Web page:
Biden Administration Just a Little Behind in Building 500,000 EV Charging Stations by 2030

News & Politics

Two years ago, the Biden administration rammed through Congress a trillion-dollar infrastructure bill that contained, among other boondoggles, $7.5 billion for building EV charging stations across the country.


The administration says it’s going to need 500,000 charging stations in place by 2030 to achieve Biden’s climate goals on emissions. So far, a grand total of seven charging stations are operational. 

“I think a lot of people who are watching this are getting concerned about the timeline,” said Alexander Laska, a deputy director at the Third Way think tank.

Gee! Ya think?

How many charging stations will $7.5 billion buy? The Federal Highway Administration estimates that the money will buy 20,000 stations. And Biden’s goal of 500,000 EV charging stations isn’t nearly enough.

Some estimates place the number of stations needed to adequately cover the United States for all the EVs that Biden says we have to buy at closer to a million by 2035.

“The US needs to quadruple its charging infrastructure by 2025, and grow it more than eight times by 2030,” according to a report out of S&P Global Mobility

The White House knows full well the chaos that’s about to descend on American highways.They figure that’s the price we have to pay to save our precious planet.

“A recent study from the National Renewable Energy Lab estimated that in order to meet anticipated charging needs by 2030, a cumulative investment of between $31 and $55 billion for about 1.2 million publicly accessible charging units will be required (on top of about 28 million home charging units),” noted a White House press release from last December.

The reality is that the charging stations open at this moment are unreliable. The Wall Street Journal inspected 39 different fast charger stations in Los Angeles County and found that 40% of them had problems.


The administration recognizes this and has made the incredibly complex undertaking of building EV charging infrastructure from scratch even harder.

Washington Post:

Part of the slow rollout is that the new chargers are expected to be held to much higher standards than previous generations of fast chargers. The United States currently has close to 10,000 “fast” charging stations in the country, of which over 2,000 are Tesla Superchargers, according to the Department of Energy. Tesla Superchargers — some of which have been opened to drivers of other vehicles — are the most reliable fast-charging systems in the country.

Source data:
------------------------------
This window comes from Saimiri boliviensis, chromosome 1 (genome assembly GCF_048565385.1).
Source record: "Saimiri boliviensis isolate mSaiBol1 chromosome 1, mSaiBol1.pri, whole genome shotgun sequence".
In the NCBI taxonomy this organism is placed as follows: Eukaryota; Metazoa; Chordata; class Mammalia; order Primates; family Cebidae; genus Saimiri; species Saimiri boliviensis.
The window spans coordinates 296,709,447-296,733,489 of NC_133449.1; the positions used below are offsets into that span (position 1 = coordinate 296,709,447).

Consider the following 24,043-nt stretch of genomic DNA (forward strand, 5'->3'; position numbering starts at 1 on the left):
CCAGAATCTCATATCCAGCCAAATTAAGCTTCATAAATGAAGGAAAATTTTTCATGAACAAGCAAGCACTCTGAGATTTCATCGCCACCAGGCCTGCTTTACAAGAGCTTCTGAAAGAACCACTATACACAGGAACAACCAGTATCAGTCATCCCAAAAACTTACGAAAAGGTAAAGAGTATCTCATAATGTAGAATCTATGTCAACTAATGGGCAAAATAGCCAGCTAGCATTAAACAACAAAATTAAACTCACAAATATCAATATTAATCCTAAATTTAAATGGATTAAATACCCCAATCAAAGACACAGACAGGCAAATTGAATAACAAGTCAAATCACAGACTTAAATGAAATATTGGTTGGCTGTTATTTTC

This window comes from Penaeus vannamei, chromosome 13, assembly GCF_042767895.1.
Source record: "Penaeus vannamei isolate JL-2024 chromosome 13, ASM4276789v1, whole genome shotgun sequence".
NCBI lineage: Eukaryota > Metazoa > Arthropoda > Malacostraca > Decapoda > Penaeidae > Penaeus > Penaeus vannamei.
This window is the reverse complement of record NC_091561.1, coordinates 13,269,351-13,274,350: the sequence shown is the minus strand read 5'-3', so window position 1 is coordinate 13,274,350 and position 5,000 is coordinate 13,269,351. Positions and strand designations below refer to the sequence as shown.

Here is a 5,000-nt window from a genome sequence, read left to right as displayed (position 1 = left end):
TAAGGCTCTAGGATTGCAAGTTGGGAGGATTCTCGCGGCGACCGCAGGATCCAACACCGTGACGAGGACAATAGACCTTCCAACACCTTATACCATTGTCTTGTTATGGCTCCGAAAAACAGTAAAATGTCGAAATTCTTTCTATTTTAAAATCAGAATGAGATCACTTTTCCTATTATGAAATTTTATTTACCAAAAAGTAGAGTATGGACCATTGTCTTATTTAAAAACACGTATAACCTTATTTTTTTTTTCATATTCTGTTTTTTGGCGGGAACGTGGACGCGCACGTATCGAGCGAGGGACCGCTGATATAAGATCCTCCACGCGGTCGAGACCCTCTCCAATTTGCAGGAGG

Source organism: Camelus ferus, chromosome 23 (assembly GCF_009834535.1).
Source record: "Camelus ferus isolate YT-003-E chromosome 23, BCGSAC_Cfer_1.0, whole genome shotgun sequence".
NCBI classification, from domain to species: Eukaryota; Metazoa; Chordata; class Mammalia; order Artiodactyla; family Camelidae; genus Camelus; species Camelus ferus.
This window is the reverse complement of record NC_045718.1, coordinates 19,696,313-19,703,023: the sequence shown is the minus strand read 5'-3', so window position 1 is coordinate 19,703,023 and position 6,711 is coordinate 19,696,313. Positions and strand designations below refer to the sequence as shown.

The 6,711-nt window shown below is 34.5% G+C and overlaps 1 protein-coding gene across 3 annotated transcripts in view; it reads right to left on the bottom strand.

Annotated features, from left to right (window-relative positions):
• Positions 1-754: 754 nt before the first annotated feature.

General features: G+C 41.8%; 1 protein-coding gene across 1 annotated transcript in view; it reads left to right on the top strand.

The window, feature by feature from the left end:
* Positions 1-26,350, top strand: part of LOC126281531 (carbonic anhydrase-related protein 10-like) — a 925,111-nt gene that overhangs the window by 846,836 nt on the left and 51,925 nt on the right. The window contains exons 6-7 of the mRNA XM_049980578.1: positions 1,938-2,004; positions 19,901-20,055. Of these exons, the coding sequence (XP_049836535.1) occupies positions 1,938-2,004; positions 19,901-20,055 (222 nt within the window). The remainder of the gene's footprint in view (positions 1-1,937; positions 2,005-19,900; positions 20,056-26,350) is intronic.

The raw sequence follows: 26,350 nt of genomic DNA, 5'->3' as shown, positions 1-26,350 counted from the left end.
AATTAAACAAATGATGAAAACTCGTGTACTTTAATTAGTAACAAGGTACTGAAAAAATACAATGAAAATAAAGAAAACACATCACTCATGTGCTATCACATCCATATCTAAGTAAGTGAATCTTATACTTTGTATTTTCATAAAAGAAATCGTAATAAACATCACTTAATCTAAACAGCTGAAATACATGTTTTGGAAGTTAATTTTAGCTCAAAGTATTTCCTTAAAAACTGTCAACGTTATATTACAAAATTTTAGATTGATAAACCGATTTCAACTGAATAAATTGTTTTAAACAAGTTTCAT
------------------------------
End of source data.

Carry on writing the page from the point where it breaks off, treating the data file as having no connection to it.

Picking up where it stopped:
But many non-Tesla fast chargers have a reputation for poor performance and sketchy reliability. EV advocates have criticized Electrify America, the company created by Volkswagen after the company’s “Dieselgate” emissions scandal, for spending hundreds of millions of dollars on chargers that don’t work well. The company has said they are working to improve reliability. The data analytics company J.D. Power has estimated that only 80 percent of all charging attempts in the country are successful.

Republicans are having a field day at Biden’s expense. They sent a letter to the White House outlining their numerous concerns.

“We have significant concerns that under your efforts American taxpayer dollars are being woefully mismanaged,” wrote Cathy McMorris Rodgers (R-Wash.), Jeff Duncan (R-S.C.) and Morgan Griffith (R-Va.). “The problems with these programs continue to grow — delays in the delivery of chargers, concerns from States about labor contracting requirements and minimum operating standards for chargers,” the letter stated.


Biden administration guidance requires the new publicly funded chargers to be operational 97 percent of the time, provide 150kW of power at each charger, and be no more than one mile from the interstate, among many other requirements.

EV policy experts say those requirements are critical to building a good nationwide charging program — but also slow down the build-out of the chargers. “This funding comes with dozens of rules and requirements,” Laska said. “That is the nature of what we’re trying to accomplish.”

Can the government get it done? I doubt whether they’ll be able to build half the 500,000 charging stations they claim and make them reliable. There’s also a shortage of qualified EV mechanics, but the auto companies can probably meet their goals of training enough mechanics to service the vehicles they sell. 

Biden’s new emissions rules have placed a new urgency on building EV chargers. With more than half of new car sales supposed to be EVs by 2030, there are going to be a lot of long lines at EV charging stations.

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